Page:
Link drop: HTML and CSS coding guidelines
I’ve been reading a lot about coding guidelines lately, so I figured I would share the best resources I found. When working as part of a team, it’s important to agree upon a common coding style, not everyone has to like it but good things happen when everyone follows the rules.
Note that I don’t like all of the guidelines written in those resources which is why I will be working on writing down my own coding style.
If you’re serious about writing and maintaining a large CSS application used my multiple developers, you should know about these resources.
Code Guide is a list of HTML and CSS standards that @mdo, one of the creators of Bootstrap, put together.
WTF, HTML and CSS? is a collection of common HTML and CSS pitfalls. If you’re serious about writing CSS you should be aware of these.
Another resource by @mdo, if you read his Code Guide you won’t learn much but the presentation is well worth it.
In this important article, Nicolas Gallagher explains why class names should be determined by the presentation, not the content of the elements. This is something that I wasn’t able to properly express for a long time but this article says it all.
The important thing for class name semantics in non-trivial applications is that they be driven by pragmatism and best serve their primary purpose – providing meaningful, flexible, and reusable presentational/behavioural hooks for developers to use.
An opiniated guide on how to write good Sass.
If you’re wondering how to organize your Sass files, check out this guide. That’s not exactly how I would do it, but it’s a good start.
A write-up of the popular writing platform Medium’s CSS re-write by @fat (another creator of Bootstrap).
Bootstrap is the popular front-end framework and Primer is “the CSS toolkit and guidelines that power GitHub”. If you intend on creating your own style guide, these are good examples of well-thought guides.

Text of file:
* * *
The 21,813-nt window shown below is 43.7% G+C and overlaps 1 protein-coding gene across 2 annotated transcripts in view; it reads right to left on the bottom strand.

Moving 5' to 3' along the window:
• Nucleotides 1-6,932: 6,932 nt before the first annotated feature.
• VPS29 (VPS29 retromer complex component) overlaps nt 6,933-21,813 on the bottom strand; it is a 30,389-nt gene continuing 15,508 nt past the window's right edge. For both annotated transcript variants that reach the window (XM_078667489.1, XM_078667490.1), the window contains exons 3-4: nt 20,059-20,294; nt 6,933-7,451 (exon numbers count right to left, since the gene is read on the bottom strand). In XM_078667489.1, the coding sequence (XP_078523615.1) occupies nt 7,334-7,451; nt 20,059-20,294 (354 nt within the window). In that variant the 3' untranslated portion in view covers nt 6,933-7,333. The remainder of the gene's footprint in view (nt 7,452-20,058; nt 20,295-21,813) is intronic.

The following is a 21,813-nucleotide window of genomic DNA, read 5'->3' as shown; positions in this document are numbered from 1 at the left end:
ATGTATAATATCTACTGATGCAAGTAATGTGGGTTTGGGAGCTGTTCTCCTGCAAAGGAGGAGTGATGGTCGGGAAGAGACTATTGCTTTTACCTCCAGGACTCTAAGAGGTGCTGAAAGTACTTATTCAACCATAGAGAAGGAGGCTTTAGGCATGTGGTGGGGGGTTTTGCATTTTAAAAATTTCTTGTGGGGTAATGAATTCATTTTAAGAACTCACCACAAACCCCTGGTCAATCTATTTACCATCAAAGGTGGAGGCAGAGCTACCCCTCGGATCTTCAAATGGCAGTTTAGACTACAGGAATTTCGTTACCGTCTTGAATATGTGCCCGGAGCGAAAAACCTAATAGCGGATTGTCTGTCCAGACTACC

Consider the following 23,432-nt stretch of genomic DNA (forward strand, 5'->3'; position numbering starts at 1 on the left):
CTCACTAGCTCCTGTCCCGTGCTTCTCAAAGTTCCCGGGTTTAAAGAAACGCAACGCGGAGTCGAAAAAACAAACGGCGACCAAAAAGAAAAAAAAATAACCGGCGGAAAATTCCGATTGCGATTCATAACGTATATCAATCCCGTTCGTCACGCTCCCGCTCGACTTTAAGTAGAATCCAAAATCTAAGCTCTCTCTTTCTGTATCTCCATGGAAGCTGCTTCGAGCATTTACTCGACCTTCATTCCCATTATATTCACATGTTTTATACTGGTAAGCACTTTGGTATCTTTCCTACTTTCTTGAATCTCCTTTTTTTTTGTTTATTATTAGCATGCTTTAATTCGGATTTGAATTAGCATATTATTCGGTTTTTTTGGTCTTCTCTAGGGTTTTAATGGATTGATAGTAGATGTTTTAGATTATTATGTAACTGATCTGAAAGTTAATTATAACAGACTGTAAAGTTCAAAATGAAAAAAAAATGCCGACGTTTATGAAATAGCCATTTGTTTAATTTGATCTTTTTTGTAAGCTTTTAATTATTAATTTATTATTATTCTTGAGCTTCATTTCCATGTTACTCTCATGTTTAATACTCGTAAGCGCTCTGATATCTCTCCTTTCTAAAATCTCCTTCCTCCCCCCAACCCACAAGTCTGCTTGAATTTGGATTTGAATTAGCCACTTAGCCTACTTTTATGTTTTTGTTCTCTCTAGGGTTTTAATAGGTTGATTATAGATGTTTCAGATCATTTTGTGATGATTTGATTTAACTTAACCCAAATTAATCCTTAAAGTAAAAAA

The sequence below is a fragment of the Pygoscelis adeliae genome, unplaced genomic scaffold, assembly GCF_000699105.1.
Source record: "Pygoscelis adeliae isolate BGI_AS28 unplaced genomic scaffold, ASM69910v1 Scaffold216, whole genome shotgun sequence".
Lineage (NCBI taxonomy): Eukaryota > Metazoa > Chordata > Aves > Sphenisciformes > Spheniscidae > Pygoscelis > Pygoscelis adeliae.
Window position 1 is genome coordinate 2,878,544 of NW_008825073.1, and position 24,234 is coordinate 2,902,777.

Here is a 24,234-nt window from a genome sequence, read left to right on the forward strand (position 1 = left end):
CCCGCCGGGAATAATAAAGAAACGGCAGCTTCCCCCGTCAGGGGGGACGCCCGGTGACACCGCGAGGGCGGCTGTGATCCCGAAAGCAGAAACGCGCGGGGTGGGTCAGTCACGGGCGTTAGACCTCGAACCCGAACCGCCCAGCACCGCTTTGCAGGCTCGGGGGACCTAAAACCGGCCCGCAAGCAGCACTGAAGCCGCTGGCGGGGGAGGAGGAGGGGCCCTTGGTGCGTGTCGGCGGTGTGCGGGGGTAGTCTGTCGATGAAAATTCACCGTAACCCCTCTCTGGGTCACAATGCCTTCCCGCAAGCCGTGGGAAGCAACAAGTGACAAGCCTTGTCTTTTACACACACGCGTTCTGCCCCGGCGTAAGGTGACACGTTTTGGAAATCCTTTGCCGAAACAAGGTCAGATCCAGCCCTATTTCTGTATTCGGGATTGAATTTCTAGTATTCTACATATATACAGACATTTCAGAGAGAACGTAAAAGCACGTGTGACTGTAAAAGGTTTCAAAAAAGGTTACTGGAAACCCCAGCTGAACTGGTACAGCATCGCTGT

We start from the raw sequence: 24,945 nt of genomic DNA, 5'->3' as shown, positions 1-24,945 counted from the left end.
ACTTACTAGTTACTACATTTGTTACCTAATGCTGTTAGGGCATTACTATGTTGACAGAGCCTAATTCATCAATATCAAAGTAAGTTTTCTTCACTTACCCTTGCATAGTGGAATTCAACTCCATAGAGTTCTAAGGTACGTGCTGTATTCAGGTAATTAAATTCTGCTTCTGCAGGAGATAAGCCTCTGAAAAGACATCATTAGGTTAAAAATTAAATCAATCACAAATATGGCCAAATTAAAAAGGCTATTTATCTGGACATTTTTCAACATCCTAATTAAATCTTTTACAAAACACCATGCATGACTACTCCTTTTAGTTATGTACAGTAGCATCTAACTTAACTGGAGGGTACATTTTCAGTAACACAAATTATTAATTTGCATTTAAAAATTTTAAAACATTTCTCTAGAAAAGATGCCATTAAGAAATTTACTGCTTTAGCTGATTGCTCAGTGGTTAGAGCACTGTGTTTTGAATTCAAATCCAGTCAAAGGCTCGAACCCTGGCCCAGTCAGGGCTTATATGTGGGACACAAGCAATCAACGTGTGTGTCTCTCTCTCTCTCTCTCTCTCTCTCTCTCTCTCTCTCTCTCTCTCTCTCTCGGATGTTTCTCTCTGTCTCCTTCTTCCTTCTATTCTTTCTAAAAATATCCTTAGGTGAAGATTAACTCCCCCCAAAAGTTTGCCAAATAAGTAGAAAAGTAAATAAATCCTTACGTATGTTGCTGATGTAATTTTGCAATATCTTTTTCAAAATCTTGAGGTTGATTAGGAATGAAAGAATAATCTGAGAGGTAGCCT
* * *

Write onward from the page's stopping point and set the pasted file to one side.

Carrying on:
It calls itself the “low-level utility toolkit”, it’s utility classes
on crack. If you like the flexibility of CSS classes such as
pull-left, etc. Then you might like this
one. It has classes to change fonts, colors, margins, padding, borders,
…pretty much anything you can think of. I personally think there are
too many and I really don’t like the naming (clever but not obvious).
It’s also incredibly easy to misuse and start chaining utility classes
to build your app, don’t. If you’re using more than one or two utility
classes on an element, maybe think about making it a component. Don’t
fall back into the inline style trap that CSS got us out of.
A collection of modules/components. More basic than Bootstrap and doesn’t come with preprocessor versions which makes it much harder to configure (but easy to extend). If you’re looking for a minimalist CSS framework, this is a decent option. Pure is based on SMACSS.
SMACSS stands for Scalable and Modular Architecture for CSS. It provides guidelines on how to write your CSS in a way that will be easy to maintain. It’s a book and a workshop, but it offers a lot of free content online.
SassDoc makes it easy to write documentation right in your CSS files. Write your comments following a few rules and SassDoc can generate a beautiful documentation website.
Once you’re familiar with the concepts in those guidelines, I encourage you to make use of linters so that you don’t need to enforce the rules by yourself.
You should also think about putting together your own coding style if only to write down what you most likely think about all the time when writing and reviewing code.